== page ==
Sense of touch, and even taste, will be stimulated by the exhibits.
“We want people to feel the texture of these plants, like fiddlehead ferns from the ostrich ferns,” Wolniewicz said. Fiddleheads are ferns of several kinds, at a point early in spring when their fronds are curled up tight, like the head of a violin.
Although there won’t be any cooking demonstrations, fiddleheads are delicious when sauteed with butter and wine, and Wolniewicz will provide that information in labels.
“Culinary seems to be a great way to make a connection with them,” he said. “We’ll put labels on everything, with tidbits of information, to encourage people to experience it for themselves. Anything to invite conversation by visitors.”
Pamphlets will also be provided that show where different types of wetlands can be found in the sanctuary, so visitors can explore on their own, on foot or by canoe.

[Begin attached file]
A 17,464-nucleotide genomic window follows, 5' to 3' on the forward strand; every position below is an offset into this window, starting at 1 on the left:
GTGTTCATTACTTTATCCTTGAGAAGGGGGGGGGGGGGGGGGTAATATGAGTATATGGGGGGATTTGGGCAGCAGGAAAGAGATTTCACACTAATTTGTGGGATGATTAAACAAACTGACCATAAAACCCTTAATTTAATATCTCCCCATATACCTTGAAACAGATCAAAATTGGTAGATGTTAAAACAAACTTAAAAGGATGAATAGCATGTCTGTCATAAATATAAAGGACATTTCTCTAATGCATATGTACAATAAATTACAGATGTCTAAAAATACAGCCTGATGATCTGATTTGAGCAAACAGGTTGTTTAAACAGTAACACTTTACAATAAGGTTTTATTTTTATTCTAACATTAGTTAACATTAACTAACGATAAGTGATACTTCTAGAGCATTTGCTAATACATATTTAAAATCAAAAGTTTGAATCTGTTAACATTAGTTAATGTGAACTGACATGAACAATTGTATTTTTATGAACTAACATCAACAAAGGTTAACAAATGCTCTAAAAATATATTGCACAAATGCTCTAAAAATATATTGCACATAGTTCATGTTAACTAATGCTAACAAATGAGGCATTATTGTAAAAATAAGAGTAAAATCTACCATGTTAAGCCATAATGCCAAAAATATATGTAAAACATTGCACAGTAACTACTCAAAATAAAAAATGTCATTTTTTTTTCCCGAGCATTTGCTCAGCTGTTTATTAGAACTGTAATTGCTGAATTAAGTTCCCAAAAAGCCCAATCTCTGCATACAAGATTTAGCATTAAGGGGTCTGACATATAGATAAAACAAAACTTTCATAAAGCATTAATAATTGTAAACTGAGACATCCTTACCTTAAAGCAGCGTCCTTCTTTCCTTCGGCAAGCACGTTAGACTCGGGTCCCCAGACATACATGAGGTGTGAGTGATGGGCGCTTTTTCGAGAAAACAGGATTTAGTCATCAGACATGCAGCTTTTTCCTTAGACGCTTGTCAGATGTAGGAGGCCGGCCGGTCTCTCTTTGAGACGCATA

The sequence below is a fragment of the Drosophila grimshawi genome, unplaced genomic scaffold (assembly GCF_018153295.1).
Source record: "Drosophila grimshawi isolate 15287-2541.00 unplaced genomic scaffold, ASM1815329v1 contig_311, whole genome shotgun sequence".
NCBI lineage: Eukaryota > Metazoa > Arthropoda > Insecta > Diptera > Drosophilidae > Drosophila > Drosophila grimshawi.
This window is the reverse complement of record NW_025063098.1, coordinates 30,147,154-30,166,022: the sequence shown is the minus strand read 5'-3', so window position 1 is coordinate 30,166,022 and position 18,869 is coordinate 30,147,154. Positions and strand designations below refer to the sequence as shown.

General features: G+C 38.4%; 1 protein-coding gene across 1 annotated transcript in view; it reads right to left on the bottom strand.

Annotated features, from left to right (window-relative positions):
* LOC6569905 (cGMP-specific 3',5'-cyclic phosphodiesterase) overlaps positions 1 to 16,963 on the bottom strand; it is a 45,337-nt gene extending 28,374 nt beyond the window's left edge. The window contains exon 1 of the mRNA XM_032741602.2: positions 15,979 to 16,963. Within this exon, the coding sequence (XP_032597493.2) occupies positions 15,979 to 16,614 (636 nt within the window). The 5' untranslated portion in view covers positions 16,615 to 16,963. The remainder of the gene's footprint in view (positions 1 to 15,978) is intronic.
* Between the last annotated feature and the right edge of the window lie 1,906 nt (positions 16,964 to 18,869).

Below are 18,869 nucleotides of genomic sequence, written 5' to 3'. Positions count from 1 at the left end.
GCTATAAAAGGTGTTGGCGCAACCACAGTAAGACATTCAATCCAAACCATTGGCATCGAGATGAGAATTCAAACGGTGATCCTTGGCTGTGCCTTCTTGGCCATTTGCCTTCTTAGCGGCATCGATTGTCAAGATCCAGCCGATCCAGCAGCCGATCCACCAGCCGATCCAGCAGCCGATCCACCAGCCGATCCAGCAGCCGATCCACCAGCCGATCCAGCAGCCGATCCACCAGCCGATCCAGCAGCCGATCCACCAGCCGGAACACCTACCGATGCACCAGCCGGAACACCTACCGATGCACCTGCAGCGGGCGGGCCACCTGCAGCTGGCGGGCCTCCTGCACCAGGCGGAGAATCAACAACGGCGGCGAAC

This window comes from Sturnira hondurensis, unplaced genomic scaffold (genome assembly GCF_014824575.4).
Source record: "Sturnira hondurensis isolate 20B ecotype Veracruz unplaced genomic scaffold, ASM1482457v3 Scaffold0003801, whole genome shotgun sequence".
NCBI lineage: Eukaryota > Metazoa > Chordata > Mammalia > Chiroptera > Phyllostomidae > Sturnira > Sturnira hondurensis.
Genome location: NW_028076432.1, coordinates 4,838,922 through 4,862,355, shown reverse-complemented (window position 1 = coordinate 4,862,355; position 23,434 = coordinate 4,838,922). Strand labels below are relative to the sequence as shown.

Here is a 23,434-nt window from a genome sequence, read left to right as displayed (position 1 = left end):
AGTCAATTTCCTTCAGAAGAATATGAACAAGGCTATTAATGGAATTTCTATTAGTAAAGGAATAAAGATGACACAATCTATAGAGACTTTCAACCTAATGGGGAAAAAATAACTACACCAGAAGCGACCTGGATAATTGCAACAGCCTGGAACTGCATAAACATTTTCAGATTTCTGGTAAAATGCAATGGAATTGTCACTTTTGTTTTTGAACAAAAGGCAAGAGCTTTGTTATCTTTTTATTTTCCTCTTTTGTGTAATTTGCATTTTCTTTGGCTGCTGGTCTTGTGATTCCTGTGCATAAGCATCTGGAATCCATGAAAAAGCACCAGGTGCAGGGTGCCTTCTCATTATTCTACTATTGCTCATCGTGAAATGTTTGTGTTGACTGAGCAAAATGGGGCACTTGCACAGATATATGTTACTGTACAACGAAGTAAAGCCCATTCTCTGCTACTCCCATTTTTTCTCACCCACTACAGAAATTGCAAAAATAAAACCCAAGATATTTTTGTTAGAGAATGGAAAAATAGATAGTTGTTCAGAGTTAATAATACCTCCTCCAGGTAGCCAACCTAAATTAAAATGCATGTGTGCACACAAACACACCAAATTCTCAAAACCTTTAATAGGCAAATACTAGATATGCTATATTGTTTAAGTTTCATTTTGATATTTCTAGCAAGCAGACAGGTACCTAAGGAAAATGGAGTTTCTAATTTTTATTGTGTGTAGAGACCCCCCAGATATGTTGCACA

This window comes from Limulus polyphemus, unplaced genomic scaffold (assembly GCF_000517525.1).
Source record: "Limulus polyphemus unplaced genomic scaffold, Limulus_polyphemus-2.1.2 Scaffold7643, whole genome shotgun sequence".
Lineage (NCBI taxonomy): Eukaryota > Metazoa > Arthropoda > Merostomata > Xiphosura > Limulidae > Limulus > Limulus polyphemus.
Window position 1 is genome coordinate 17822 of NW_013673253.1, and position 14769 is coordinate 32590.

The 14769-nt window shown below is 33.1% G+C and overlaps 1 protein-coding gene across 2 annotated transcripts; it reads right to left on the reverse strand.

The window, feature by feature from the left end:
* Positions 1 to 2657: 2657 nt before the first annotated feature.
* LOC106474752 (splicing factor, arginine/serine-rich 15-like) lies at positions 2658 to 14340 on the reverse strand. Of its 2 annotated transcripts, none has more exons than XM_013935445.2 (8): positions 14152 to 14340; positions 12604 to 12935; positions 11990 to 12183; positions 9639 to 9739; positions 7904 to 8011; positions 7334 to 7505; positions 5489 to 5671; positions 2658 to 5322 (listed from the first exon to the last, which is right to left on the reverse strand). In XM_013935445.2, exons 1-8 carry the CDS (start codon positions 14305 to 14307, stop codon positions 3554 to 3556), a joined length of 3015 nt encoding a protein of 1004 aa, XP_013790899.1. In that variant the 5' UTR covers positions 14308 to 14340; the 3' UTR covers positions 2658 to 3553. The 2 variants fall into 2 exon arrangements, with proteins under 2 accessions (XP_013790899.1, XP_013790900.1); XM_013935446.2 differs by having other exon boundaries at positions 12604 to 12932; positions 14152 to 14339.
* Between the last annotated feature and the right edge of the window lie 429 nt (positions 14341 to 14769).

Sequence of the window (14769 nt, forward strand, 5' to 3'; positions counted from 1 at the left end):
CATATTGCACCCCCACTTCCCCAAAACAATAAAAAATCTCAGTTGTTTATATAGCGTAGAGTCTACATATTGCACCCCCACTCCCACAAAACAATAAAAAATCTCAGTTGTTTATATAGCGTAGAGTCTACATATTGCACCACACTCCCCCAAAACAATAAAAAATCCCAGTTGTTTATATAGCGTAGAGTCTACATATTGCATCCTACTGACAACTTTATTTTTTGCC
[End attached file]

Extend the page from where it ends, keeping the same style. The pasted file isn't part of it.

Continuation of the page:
The nature center exhibits are only one element of the daylong festival, which will also feature a return visit from Eyes on Owls, presented by Marcia and Mark Wilson. Several species of owls will be introduced, in three half-hour shows that will each be followed by sessions where the audience can “meet the owls” close-up.
The Wilsons’ owls have been treated for injuries — usually inflicted by cars — but their voices and regal bearing are intact.
The festival will also include displays on everything from organic farming, fly tying, basket weaving and wool spinning to how to use red worms to make a rich soil additive.
Programs throughout the day will include an introduction to paddle strokes for maneuvering a canoe, pond walks with a naturalist to discover creatures and plants that live in water, and a hike to the rockery, the property’s grotto built from boulders.
The water next to this site is home to a colony of beavers, whose life cycle will be examined.